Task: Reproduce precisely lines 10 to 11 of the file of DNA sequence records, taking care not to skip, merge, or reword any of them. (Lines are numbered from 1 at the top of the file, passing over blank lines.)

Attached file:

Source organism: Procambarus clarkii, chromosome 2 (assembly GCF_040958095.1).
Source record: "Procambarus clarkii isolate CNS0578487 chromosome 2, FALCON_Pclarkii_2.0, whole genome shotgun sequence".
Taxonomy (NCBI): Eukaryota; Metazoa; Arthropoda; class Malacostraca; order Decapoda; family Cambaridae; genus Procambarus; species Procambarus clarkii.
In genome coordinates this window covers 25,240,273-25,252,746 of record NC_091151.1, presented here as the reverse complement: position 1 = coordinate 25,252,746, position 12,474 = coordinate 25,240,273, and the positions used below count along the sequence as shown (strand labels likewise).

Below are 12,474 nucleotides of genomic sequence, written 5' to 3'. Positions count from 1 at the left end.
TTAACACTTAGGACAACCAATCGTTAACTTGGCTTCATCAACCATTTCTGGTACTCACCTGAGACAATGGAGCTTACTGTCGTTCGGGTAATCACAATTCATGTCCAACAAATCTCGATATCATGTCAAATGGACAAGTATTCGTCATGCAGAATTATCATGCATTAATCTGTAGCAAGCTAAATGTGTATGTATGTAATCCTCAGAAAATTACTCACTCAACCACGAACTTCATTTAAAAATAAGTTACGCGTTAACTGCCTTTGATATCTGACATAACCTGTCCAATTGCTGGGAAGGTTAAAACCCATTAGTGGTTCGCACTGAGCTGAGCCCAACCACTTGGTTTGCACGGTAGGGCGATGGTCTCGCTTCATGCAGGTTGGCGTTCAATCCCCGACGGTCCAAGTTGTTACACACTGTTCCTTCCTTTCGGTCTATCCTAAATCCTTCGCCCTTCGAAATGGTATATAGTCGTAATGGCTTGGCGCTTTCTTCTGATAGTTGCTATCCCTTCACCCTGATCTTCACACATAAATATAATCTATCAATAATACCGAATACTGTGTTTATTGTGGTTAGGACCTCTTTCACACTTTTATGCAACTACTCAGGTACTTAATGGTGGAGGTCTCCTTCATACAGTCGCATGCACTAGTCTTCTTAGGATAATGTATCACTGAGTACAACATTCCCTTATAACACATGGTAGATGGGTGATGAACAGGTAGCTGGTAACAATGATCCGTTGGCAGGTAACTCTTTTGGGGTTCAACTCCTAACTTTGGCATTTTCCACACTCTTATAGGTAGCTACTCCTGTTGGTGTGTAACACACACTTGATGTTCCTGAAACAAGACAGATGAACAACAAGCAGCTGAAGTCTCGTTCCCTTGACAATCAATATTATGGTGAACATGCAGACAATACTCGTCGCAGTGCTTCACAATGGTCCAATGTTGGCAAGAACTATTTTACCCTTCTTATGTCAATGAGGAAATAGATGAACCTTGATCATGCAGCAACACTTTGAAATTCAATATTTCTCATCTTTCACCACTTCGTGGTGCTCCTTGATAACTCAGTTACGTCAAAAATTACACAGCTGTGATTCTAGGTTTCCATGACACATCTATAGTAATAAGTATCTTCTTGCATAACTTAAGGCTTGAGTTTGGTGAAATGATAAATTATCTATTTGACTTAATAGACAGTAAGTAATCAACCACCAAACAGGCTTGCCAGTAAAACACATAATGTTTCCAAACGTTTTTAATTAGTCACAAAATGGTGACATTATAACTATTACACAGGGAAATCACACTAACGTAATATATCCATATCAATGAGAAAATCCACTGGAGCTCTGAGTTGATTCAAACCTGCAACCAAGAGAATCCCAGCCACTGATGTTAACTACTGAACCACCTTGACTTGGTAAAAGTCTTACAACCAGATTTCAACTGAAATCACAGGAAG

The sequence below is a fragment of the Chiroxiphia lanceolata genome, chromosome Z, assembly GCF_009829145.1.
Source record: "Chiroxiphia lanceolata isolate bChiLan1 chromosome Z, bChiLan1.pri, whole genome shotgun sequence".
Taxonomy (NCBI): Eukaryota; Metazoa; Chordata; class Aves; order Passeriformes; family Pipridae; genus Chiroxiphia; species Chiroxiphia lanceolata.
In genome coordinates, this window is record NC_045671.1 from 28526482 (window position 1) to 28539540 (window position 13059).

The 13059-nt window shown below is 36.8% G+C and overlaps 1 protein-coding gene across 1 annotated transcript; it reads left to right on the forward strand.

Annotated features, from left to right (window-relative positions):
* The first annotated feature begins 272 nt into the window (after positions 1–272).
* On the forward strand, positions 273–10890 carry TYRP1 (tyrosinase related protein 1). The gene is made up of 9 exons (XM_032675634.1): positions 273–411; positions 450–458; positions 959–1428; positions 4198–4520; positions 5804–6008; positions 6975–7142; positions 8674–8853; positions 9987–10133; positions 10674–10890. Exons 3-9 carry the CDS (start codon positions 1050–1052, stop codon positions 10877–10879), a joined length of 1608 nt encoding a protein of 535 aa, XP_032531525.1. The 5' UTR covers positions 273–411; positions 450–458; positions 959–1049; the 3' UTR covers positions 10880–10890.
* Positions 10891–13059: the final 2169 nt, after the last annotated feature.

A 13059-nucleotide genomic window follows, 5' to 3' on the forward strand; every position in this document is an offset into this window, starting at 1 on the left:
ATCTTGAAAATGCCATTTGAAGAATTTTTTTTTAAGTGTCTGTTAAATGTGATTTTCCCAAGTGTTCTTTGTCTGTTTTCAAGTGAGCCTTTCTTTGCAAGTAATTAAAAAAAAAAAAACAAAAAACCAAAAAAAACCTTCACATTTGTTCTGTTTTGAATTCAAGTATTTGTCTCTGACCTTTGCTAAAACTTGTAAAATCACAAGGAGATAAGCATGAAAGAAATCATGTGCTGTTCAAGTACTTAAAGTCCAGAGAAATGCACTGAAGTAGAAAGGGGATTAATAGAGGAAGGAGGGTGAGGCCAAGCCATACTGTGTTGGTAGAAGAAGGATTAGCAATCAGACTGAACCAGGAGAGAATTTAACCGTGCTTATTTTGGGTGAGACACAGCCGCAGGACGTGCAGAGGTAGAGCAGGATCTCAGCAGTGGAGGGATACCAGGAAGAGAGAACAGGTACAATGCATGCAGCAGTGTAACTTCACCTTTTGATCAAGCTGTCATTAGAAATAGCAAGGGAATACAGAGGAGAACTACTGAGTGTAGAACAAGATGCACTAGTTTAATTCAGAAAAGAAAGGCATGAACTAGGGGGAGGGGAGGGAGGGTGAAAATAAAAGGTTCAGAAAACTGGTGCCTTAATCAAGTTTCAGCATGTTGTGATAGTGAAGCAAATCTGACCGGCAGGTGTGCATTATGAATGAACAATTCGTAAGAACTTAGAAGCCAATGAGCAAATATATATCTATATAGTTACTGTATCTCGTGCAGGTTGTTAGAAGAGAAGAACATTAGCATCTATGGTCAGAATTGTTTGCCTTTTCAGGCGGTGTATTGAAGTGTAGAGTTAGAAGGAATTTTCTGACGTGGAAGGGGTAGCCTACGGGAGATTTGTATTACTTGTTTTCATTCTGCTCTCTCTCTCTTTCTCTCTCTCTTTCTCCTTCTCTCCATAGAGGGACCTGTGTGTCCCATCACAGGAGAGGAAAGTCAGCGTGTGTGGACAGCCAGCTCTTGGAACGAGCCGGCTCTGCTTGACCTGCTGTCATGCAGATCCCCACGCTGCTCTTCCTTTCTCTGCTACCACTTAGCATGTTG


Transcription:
In genome coordinates, this window is record NC_045671.1 from 28526482 (window position 1) to 28539540 (window position 13059).

The 13059-nt window shown below is 36.8% G+C and overlaps 1 protein-coding gene across 1 annotated transcript; it reads left to right on the forward strand.